\alpha \beta + \beta \gamma + \alpha \gamma = \frac{c}{a}

    \alpha \beta \gamma = -\frac{d}{a}
    Brilliant! Thanks , now i understand it
    Much appreciated!
    Soo i have this paper but i cant find the MS and ive done the first 3 questions , could you tell me if they are right?
    http://mathsathawthorn.pbworks.com/f/FP1Jun06.pdf
    For q1, i got 1/4n (n+7)(n+1)(n+2)
    For q2, i got -2/(2x-3)^2
    For q3, i got z=1+3i
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    (Original post by English-help)
    Brilliant! Thanks , now i understand it
    Much appreciated!
    Soo i have this paper but i cant find the MS and ive done the first 3 questions , could you tell me if they are right?
    http://mathsathawthorn.pbworks.com/f/FP1Jun06.pdf
    For q1, i got 1/4n (n+7)(n+1)(n+2)
    For q2, i got -2/(2x-3)^2
    For q3, i got z=1+3i
    First two are fine but not the third one.
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    (Original post by RDKGames)
    First two are fine but not the third one.
    Shall i tell you how i did the 3rd one so you can tell me where I have gone wrong?
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    (Original post by English-help)
    Shall i tell you how i did the 3rd one so you can tell me where I have gone wrong?
    Go for it.
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    (Original post by RDKGames)
    Go for it.
    So the main question is z/z+1 =2+3i

    I cancelled the z's and got
    1+z=2+3i
    1+(x+iy)=2+3i
    1+x+iy=2+3i
    x+iy=1+3i
    Therefore z=1+3i?
    Ohh sugar, i realised i cant cancel the z's right?
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    (Original post by English-help)
    Brilliant! Thanks , now i understand it
    Much appreciated!
    Soo i have this paper but i cant find the MS and ive done the first 3 questions , could you tell me if they are right?
    http://mathsathawthorn.pbworks.com/f/FP1Jun06.pdf
    For q1, i got 1/4n (n+7)(n+1)(n+2)
    For q2, i got -2/(2x-3)^2
    For q3, i got z=1+3i
    Q1: Correct, but your notation on here is ambiguous: 1/4n (n+7)(n+1)(n+2) [i]could[/b] be interpreted as \dfrac{1}{4n(n+7)(n+1)(n+2)} (or more likely, [latex]\dfrac{1}{4n} (n+7)(n+1)(n+2)). It's better to over bracket and remove any ambiguity.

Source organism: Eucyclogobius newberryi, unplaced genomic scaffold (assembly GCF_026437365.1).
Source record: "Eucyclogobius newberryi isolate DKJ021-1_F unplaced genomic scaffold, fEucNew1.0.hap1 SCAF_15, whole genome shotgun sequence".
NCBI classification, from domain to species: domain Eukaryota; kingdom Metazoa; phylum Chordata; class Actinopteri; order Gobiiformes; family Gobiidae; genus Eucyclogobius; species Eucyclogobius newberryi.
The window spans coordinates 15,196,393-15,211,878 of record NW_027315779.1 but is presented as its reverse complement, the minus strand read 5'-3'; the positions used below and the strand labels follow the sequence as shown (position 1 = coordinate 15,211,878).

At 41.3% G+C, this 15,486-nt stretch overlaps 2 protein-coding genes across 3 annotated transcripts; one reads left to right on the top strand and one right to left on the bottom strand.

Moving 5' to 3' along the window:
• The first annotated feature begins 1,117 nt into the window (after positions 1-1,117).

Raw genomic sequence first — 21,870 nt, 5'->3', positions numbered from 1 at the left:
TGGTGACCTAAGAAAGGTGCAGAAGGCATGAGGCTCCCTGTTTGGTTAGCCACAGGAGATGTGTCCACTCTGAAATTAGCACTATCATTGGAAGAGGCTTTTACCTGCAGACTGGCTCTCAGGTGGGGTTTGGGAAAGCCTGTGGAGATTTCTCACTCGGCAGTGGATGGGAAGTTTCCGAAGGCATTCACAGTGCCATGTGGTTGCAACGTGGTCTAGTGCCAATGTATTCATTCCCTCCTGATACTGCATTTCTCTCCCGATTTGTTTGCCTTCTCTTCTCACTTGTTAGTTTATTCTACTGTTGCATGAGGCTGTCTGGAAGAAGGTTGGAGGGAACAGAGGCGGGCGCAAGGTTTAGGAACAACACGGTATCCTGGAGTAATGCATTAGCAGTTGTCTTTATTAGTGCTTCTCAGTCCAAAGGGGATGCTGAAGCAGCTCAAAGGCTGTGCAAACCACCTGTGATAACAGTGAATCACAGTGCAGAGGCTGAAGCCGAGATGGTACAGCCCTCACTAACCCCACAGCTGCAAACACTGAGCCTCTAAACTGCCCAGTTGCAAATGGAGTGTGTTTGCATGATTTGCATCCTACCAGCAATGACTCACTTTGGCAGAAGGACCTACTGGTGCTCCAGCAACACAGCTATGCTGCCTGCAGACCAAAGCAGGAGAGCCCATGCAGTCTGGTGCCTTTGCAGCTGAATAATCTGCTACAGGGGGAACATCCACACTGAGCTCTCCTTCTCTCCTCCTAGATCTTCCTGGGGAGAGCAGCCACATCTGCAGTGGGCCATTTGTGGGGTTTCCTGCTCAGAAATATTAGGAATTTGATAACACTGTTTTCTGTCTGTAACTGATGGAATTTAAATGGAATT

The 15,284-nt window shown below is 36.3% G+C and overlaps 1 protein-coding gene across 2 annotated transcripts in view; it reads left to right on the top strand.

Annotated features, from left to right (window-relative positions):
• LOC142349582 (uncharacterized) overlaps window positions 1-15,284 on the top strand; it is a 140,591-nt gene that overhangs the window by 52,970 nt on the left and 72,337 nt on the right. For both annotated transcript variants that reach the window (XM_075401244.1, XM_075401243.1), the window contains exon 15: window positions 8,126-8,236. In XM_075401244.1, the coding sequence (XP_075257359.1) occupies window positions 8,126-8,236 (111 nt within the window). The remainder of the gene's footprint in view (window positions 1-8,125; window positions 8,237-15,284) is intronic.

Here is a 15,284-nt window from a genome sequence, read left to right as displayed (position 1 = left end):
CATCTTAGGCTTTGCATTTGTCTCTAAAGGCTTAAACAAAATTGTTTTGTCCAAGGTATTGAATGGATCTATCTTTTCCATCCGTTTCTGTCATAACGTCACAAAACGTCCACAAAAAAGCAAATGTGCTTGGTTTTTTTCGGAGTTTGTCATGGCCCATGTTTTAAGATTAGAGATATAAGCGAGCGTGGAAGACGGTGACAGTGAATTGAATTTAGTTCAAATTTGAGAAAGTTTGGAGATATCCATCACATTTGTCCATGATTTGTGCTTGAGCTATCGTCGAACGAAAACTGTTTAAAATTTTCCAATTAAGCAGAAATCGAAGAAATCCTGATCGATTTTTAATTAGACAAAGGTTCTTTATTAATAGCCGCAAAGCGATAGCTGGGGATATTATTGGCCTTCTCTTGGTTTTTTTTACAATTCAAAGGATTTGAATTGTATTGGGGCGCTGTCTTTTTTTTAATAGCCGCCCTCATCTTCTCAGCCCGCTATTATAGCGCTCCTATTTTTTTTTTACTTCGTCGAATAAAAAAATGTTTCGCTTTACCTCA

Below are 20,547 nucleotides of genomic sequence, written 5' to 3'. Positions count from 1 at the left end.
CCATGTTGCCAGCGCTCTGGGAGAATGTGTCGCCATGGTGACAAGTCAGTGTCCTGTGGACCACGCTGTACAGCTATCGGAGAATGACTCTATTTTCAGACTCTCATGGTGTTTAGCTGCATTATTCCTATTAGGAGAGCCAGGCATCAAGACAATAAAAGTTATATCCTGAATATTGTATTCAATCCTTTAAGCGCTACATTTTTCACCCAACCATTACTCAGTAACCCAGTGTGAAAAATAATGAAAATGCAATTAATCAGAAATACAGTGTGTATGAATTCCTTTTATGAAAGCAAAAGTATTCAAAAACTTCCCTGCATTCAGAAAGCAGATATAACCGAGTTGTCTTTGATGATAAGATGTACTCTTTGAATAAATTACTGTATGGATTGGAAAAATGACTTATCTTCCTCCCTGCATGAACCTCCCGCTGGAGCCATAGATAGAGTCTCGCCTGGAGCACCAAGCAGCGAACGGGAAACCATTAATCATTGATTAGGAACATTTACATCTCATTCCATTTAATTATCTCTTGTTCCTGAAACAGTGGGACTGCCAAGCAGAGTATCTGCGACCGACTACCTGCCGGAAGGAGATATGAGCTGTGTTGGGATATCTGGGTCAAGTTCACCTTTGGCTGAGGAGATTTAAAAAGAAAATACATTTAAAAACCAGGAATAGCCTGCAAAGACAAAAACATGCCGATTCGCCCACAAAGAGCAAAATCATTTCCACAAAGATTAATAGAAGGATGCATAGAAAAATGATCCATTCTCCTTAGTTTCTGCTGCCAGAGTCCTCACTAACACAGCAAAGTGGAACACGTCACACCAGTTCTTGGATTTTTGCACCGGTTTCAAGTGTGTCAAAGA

Q2: That's right but with a question like this It's not whether you got the right answer, it's what your method looks like.

    Q3: No. If z/(1+z) = 2+3i then z = (2+3i)(1+z). If z = 1+3i, the RHS = (2+3i)(2+3i) = -5 + 12i, which definitely isn't the same as z (the LHS).
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    (Original post by English-help)
    So the main question is z/z+1 =2+3i

    I cancelled the z's and got
    1+z=2+3i
    1+(x+iy)=2+3i
    1+x+iy=2+3i
    x+iy=1+3i
    Therefore z=1+3i?
    Ohh sugar, i realised i cant cancel the z's right?
    Not quite sure how you cancelled the z's.

    Just express z=x+iy and then you have \frac{x+iy}{(x+1)+iy}=2+3i and multiply both sides by the denominator of the LHS and proceed from there.
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    (Original post by RDKGames)
    Not quite sure how you cancelled the z's.

    Just express z=x+iy and then you have \frac{x+iy}{(x+1)+iy}=2+3i and multiply both sides by the denominator of the LHS and proceed from there.
    Okay ill redo that now thanks
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    (Original post by DFranklin)
    Q1: Correct, but your notation on here is ambiguous: 1/4n (n+7)(n+1)(n+2) [i]could[/b] be interpreted as \dfrac{1}{4n(n+7)(n+1)(n+2)} (or more likely, [latex]\dfrac{1}{4n} (n+7)(n+1)(n+2)). It's better to over bracket and remove any ambiguity.

    Q2: That's right but with a question like this It's not whether you got the right answer, it's what your method looks like.

    Q3: No. If z/(1+z) = 2+3i then z = (2+3i)(1+z). If z = 1+3i, the RHS = (2+3i)(2+3i) = -5 + 12i, which definitely isn't the same as z (the LHS).
    Okayy thanks , ill redo number 3 now
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    (Original post by RDKGames)
    Not quite sure how you cancelled the z's.

    Just express z=x+iy and then you have \frac{x+iy}{(x+1)+iy}=2+3i and multiply both sides by the denominator of the LHS and proceed from there.
    Okay so i have got x+iy=2x+3ix+2iy+3i-3y+2
    Which can give-(x+iy)=3ix+3i-3y+2
    What do i do next?
    DFranklin
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    (Original post by English-help)
    Okay so i have got x+iy=2x+3ix+2iy+3i-3y+2
    Which can give-(x+iy)=3ix+3i-3y+2
    What do i do next?
    DFranklin
    Cant check if thats correct right now, but you essentially need to equate the real and imaginary parts of both sides of the equation.